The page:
The Economy

Home Prices in Major Cities Rise 5.1% in October

Prices are "enjoying robust numbers," but "cannot rise faster than incomes and inflation indefinitely."
Matthew HellerDecember 27, 2016

Home prices in 20 major U.S. cities posted another solid gain in October, while a nationwide index showed prices rising to their highest levels since the financial crisis.

According to the latest S&P CoreLogic Case-Shiller numbers, the 20-city index rose 5.1% compared to a year earlier. The gain was in line with expectations and up slightly from a revised 5% in September.

The nationwide index rose 5.6% in October, exceeding its 2006 peak for the first time.

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“Home prices and the economy are both enjoying robust numbers,” David M. Blitzer, managing director of the Index Committee at S&P Dow Jones Indices, said in a news release.

He noted, however, that mortgage interest rates rose in November and “are expected to rise further as home prices continue to outpace gains in wages and personal income.”

“Affordability trends do not suggest an immediate reversal in home price trends,” Blitzer added. “Nevertheless, home prices cannot rise faster than incomes and inflation indefinitely.”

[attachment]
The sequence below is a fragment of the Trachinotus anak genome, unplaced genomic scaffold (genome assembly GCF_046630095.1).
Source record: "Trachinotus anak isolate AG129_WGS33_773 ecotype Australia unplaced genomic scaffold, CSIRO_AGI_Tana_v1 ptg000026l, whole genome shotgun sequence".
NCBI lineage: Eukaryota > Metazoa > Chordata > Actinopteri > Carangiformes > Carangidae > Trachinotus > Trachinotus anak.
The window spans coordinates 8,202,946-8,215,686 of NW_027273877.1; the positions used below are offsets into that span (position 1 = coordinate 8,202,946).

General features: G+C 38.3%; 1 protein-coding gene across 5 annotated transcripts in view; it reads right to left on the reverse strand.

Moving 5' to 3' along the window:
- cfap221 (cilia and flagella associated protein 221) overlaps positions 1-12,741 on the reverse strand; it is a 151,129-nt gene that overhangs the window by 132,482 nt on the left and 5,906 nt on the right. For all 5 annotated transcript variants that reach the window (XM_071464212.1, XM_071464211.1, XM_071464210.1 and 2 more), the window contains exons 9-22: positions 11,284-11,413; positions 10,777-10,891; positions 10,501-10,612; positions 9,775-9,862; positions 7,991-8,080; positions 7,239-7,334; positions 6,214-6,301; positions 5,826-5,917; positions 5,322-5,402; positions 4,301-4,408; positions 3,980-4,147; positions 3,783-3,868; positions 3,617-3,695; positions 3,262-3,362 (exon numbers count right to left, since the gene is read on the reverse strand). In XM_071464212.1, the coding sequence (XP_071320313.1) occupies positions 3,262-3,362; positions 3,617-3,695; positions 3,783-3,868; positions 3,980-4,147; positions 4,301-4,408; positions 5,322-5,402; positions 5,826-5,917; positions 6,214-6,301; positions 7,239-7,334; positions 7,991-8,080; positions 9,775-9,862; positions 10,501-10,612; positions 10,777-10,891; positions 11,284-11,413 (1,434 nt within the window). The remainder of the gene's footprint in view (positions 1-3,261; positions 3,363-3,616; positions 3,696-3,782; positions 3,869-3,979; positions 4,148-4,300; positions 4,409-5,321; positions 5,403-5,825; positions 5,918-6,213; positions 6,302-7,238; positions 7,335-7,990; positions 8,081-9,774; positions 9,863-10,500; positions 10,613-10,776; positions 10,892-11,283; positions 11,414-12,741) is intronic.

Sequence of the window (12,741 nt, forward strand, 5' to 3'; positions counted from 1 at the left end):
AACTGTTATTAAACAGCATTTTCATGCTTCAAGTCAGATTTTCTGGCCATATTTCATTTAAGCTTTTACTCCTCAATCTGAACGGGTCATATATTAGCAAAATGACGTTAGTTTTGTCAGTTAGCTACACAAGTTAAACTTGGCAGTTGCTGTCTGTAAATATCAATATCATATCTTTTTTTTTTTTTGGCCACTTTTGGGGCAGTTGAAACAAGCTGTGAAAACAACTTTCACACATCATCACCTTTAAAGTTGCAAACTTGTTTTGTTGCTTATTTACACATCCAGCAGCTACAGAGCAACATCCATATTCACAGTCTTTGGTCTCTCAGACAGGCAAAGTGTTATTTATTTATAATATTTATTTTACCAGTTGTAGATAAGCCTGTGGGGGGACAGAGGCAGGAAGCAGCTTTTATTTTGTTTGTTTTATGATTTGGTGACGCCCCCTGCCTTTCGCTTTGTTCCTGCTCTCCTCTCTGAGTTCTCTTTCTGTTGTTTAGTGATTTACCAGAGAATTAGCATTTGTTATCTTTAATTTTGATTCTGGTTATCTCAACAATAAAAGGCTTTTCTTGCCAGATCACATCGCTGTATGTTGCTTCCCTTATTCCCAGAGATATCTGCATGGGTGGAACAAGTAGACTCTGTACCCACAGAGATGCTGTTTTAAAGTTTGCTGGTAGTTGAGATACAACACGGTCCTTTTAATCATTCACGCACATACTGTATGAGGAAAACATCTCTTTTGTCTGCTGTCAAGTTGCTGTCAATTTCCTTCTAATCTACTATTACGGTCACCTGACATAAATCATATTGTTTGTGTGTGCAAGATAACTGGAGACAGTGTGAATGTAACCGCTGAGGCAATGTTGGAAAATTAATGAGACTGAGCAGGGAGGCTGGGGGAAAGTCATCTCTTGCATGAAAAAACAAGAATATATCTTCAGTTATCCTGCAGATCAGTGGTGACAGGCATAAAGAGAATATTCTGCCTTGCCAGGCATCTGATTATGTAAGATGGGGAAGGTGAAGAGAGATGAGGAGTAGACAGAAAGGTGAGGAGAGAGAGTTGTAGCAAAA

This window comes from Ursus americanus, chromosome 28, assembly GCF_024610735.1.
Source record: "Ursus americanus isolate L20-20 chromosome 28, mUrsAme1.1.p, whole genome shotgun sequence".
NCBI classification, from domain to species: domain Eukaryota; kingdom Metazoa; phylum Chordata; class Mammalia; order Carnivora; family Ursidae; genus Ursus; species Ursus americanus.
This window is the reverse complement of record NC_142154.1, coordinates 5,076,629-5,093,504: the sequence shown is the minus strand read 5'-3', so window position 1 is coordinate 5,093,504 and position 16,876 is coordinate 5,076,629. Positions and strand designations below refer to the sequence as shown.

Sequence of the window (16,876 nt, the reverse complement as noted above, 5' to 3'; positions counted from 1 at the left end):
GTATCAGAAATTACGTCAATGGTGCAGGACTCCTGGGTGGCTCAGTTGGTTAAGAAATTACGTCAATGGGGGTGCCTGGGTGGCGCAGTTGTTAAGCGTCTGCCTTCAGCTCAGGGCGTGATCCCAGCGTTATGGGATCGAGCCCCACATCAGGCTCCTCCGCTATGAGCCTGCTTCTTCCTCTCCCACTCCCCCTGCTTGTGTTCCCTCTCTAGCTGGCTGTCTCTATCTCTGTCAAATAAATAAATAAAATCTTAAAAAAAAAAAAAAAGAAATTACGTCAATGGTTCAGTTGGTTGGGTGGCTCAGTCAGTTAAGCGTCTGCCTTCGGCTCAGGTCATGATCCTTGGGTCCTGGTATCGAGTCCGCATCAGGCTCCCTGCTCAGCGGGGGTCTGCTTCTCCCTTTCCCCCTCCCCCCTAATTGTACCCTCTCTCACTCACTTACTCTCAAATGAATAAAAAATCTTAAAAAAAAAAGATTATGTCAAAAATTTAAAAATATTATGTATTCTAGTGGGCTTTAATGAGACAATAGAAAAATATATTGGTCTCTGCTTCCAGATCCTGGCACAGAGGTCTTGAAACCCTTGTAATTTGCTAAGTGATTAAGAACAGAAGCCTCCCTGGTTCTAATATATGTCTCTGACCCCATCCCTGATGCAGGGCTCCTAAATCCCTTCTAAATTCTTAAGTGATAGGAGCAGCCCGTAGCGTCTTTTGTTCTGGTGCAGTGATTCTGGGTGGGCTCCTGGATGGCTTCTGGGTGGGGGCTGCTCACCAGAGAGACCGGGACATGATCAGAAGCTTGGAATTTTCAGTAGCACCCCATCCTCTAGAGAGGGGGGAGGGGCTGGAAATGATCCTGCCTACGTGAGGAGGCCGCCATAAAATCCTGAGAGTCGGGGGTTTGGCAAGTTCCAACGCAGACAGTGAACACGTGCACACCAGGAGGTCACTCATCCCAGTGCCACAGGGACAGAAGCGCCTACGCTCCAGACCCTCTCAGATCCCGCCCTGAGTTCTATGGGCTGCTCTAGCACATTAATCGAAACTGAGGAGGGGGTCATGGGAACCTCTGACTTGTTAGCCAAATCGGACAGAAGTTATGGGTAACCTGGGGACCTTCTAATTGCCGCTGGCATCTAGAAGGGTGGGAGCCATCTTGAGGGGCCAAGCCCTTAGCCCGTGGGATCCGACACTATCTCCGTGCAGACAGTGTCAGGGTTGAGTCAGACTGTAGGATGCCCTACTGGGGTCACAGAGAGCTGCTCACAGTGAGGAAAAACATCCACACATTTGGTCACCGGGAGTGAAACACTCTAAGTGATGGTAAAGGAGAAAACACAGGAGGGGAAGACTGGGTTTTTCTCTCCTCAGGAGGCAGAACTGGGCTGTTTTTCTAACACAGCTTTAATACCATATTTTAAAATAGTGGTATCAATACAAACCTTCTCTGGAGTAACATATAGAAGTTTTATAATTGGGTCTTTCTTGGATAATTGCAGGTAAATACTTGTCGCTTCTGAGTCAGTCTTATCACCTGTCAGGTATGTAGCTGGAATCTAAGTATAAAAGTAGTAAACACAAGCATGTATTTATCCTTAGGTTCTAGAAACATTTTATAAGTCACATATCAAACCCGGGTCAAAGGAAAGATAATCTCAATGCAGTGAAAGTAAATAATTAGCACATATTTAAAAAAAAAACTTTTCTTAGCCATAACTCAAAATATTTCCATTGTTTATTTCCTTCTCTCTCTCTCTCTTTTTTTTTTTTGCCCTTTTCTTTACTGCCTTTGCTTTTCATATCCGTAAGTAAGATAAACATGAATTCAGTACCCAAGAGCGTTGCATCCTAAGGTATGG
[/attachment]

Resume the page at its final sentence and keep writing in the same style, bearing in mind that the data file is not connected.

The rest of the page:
The Case-Shiller index tracks existing home prices and are based on single-family home resales. Among major cities, Seattle led the way in October with a 10.7% year-over-year price gain, followed by Portland with 10.3% and Denver at 8.3%. New York had the smallest annual gain, at 1.7%.

As Business Insider reports, home prices “have been rising as a healthy jobs market and historically low mortgage rates have increased demand,” while constrained supply has “helped to bid up the prices of existing homes, especially in desirable East Coast and West Coast cities.”

However, if strong demand continues to push prices higher but wages don’t keep up, homes could become less affordable.

“Affordability measures based on median incomes, home prices, and mortgage rates show declines of 20-30% since home prices bottomed in 2012,” Blitzer said.